Banks find the dot-bank domain appealing in part because that banking industry consortium that controls who gets in is keeping a tight rein on names.
“You have to be vetted as a financial service or bank,” said Eric Steinhouse, corporate marketing director at Commerce Bank. “It’s pretty rigorous in terms of making sure you’re actually a bank as opposed to somebody who might be phishing.”
Commerce grabbed commerce.bank a couple of weeks ago, though customers won’t be landing at that website anytime soon. Customers are used to commercebank.com and the company has invested “a lot of equity” in that site name, Steinhouse said.
Still, the bank wanted to protect its interests.
“Any other Commerce Bank could have gotten that,” Steinhouse said.
Commerce also grabbed commercebank.bank, cbsh.bank and a few dozen others. The list includes websites in other new domains such as commerce.mortgage and commerce.loans.
UMB Bank “secured” umb.bank, according to Terry Kincheloe, senior vice president of interactive marketing. The Kansas City-based company is assessing a potential switch from UMB.com in a way that would “preserve our customer experience and allows prospects to continue to find us easily,” Kincheloe said.
Most companies are moving slowly toward the new Internet domains. Lead Bank, however, is only a few weeks away from redirecting its current web traffic to its dot-bank address.
Rowland said he’s got a marketing plan for helping customers get through the switch. And there’s always old-fashioned personal contact.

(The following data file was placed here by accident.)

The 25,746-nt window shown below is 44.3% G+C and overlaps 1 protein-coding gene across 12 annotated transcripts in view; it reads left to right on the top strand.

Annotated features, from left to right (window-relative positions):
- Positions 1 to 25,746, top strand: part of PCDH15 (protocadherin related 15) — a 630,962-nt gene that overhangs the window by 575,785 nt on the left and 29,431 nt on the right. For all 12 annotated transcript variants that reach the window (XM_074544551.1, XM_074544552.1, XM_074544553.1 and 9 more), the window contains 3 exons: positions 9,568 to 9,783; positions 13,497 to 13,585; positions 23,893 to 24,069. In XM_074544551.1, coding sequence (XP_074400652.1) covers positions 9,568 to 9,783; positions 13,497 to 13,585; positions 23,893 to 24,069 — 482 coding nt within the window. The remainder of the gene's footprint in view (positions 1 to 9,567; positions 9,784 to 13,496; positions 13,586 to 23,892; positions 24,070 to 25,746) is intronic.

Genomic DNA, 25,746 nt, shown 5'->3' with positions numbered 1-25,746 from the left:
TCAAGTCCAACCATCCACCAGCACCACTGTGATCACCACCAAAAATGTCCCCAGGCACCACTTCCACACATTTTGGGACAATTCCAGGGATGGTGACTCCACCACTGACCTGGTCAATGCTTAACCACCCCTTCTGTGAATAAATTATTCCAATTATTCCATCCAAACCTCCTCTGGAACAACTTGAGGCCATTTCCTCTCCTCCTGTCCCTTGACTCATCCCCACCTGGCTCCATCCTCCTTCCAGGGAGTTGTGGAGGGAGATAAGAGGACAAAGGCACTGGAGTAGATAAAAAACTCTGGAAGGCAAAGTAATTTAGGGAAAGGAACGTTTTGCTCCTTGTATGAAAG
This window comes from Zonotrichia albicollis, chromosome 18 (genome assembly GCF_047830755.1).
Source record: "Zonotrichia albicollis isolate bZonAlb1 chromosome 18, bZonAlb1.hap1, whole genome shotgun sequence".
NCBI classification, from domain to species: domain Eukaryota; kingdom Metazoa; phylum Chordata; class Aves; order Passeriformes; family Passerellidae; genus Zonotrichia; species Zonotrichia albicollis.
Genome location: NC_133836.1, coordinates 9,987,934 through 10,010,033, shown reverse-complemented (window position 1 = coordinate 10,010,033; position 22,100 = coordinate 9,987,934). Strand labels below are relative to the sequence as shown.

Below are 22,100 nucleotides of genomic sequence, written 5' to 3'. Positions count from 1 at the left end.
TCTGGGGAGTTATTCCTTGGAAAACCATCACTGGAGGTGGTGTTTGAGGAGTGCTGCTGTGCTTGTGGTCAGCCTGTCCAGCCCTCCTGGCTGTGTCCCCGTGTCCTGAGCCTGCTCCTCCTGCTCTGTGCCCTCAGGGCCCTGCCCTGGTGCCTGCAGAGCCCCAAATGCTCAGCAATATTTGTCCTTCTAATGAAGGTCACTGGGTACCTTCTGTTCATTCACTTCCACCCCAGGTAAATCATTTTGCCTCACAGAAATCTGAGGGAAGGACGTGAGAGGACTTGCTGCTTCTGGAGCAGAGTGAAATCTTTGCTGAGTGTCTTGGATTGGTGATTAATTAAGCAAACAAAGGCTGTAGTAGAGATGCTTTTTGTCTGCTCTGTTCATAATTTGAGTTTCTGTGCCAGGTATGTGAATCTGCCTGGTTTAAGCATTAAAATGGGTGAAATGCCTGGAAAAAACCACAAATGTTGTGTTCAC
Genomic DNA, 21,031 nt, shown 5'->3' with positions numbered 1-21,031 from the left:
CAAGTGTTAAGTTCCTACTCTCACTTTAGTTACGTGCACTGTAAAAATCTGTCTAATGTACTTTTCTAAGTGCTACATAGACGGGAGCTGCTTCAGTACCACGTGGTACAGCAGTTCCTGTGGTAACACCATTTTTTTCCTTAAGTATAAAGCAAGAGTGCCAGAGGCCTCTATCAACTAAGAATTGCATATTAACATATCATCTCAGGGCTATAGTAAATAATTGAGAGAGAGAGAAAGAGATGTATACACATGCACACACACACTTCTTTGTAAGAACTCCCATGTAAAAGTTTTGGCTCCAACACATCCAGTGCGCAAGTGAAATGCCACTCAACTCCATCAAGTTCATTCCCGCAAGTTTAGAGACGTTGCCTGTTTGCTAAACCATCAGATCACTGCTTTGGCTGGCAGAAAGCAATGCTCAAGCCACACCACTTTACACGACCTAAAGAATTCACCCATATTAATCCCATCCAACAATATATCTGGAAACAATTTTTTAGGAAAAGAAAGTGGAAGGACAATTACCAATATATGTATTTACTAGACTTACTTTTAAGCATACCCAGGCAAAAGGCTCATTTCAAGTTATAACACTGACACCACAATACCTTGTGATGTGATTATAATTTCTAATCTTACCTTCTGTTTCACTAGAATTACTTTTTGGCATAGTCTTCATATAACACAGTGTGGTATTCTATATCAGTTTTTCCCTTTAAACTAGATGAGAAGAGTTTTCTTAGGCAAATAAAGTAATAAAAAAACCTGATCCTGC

“We’re a small enough bank that when people have questions, they call us,” Rowland said.
Few other new Internet domains carry the tightly controlled access of dot-bank. They’re seen more as money makers.
For example, Donuts Inc., a company based in Bellevue, Wash., controls 175 new Internet domains and expects to end up with about 200, said Mason Cole, its vice president of communications. It makes money each time someone buys a website address in any of its domains.
Getting there has been an expensive trip. Donuts filed 307 applications with ICANN for domain names, paying $185,000 each time. That’s just short of $56.8 million. If no one else applied for a domain, then Donuts owned it.
An auction settles ownership if two or more applicants want the same domain, and Cole confirmed that Donuts had to bid to win some of its names.
Back in 2013, Donuts co-founder Daniel Schindler worried publicly about how well these new dot names would sell.
“Our biggest fear would be that there’s not take-up, but I think that’s unlikely,” Schindler said in a video posted at the ICANN website. “I hope it’s unlikely.”
Donuts’ more widely used domains include dot-guru, dot-email, dot-photography and dot-today, each of which has more than 45,000 sites registered, according to the company’s website.
Cole offered some organization to help understand the myriad of new domains. Some are generic, like dot-pizza, and have an obvious appeal to an industry. Some are brands such as dot-barclays, which is controlled by the big British banking company by that name. Some are geographic, with Cole adding that New York City controls dot-nyc.
“There is no dot-kansascity,” Cole said. “Nobody applied.”